So, 2015 is here. There were some fine new tow cars in 2014, but I have a feeling 2015 will be even better.
Here’s my pick of the top new tow cars for this year. Some of these cars are entirely new, some have been launched in 2014 but I haven’t had an opportunity to tow with them yet. Either way, these are the tugs I’m most looking forward to testing to discover what tow car potential they have in 2015.
Land Rover Discovery Sport
I’ve driven the Discovery Sport on snowy roads in Iceland, but I can’t wait to get behind the wheel on familiar roads and with a caravan in tow.
Most new cars are much lighter than the models they replace, but the Discovery Sport is a healthy 1854kg for the manual with a towing limit of 2000kg (the old Freelander weighs from 1785kg). The nine-speed automatic (yes, nine) has a kerbweight of 1863kg and a 2200kg towing limit.
There’s no doubt the Discovery Sport is far more practical than the Freelander it replaces, thanks to its larger boot and seven seats. But how well does it tow a caravan? And is it good enough to justify the price hike? I look forward to finding out.
One of the first dates in my diary for 2015 is a test drive of the new Volkswagen Passat. The version that’s about to be replaced remains a very fine car, and early reports suggest the new model builds on its strengths but with a more distinctive design than the middle-of-the-road look of the previous model.
Some say the new Passat delivers executive car quality at a mainstream price. I’ll find out in early January, when I’ll badger Volkswagen for a car with a towball for a full test to see how well the new Passat tows – could it be the car for your future caravan holidays?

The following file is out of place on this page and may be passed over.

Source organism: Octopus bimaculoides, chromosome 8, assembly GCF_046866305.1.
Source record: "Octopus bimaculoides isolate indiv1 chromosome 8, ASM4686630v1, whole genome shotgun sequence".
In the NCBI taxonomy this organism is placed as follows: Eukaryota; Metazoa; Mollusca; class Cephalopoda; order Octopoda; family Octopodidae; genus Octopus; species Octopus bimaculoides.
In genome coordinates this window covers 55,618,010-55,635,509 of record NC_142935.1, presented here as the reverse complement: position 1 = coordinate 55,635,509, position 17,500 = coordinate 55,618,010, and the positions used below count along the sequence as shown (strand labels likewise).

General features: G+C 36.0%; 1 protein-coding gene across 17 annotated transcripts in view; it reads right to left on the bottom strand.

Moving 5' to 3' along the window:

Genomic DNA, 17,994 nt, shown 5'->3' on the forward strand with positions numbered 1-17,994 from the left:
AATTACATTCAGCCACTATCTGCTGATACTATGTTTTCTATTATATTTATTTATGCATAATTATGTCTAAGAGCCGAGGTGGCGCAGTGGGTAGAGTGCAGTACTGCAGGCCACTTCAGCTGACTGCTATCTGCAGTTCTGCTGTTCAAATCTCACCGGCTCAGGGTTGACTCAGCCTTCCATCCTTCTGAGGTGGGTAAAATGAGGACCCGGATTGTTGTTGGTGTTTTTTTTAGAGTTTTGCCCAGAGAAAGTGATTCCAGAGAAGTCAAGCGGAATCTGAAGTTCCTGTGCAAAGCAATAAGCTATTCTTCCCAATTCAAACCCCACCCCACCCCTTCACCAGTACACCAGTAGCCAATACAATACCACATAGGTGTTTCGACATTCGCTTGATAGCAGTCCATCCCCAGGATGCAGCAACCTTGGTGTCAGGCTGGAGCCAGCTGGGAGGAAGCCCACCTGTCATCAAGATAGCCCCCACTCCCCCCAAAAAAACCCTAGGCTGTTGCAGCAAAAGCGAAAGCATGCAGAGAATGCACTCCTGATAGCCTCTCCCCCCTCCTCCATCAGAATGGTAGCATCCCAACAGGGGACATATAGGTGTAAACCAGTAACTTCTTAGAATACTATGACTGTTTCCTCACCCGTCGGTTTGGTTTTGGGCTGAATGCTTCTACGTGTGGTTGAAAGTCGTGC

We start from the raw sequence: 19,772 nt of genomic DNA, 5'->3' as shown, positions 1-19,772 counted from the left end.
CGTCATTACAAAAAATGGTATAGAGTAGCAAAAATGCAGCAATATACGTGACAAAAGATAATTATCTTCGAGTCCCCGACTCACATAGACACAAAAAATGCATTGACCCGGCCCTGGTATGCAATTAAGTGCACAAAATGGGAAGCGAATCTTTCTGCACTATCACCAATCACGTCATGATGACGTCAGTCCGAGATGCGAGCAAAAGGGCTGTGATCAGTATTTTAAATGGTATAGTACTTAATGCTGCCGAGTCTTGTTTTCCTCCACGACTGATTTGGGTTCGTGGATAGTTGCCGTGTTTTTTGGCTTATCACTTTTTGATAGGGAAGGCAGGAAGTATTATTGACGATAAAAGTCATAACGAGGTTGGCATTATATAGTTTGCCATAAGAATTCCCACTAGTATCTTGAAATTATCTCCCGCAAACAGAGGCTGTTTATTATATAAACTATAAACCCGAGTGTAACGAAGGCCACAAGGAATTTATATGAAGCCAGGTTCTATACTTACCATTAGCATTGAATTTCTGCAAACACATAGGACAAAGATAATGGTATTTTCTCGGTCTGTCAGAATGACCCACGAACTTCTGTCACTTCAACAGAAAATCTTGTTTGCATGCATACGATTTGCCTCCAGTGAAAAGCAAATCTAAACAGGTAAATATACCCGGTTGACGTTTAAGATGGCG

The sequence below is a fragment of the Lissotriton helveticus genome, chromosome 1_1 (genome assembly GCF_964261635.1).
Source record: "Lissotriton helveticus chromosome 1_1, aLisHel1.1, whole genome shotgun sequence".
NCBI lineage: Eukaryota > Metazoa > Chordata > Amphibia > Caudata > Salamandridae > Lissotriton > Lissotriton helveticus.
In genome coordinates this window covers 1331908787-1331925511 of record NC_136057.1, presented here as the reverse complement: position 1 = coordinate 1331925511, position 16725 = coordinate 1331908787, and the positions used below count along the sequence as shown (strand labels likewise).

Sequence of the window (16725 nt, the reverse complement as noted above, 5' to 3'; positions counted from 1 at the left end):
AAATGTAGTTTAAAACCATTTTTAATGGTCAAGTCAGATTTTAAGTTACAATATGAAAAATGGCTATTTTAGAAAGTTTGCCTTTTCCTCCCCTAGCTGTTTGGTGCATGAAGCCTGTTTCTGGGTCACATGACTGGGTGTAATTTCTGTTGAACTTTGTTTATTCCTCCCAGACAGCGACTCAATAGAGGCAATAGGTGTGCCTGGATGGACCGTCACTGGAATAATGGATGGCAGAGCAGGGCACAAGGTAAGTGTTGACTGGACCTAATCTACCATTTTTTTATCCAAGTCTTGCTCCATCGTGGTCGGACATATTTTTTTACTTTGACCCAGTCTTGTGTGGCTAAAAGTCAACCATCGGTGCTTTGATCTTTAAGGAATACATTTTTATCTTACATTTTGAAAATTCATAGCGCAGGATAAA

The new Ford Mondeo has been a long time coming. Restructuring within Ford and the closure of its Belgian factory means we’re only now getting hold of a car that was first shown in US-spec back in 2012. Will it have been worth the wait, or is the car out of date before it’s been launched?
I took a quick look at a Mondeo which another title was testing at the same track used by Practical Caravan, and in the metal it looks huge. That should benefit interior space, but will it have made the Mondeo less wieldy to drive? And more importantly, what tow car ability will it have? Well, driving the new Mondeo is the second event in my January diary after the Passat launch. I’ll be asking for a car to tow with as soon as Ford can make one available.
I think the SsangYong Korando is one of the most underrated cars on sale, so I’m looking forward to driving the new Tivoli. This compact crossover will rival the likes of the Nissan Juke and should arrive in the UK during the second half of 2015. In the design sketches released so far it looks a handsome car, which will do its sales prospects no harm at all in such an image-conscious section of the market. Like other SsangYongs, the Tivoli will come with a five-year warranty.
We’ll know more about the car after the Geneva Motor Show in March. If it delivers the Tivoli will be one of the most exciting small tow cars of the year.
Our former editor, Nigel Donnelly, was among the first British journalists to drive the new Kia Sorento in Korea.
It still has the 2.2 CRDi engine, so there’s muscle to spare for towing a caravan. However, Nigel reports that the third-generation Sorento rides and handles better than today’s car, and the interior is now more stylish and better built.
I’m twisting arms to make sure we have a new Sorento to review at the 2015 Tow Car Awards, with UK sales starting in the spring.
There were some fine new tow cars in 2014, but I have a feeling 2015 will be even better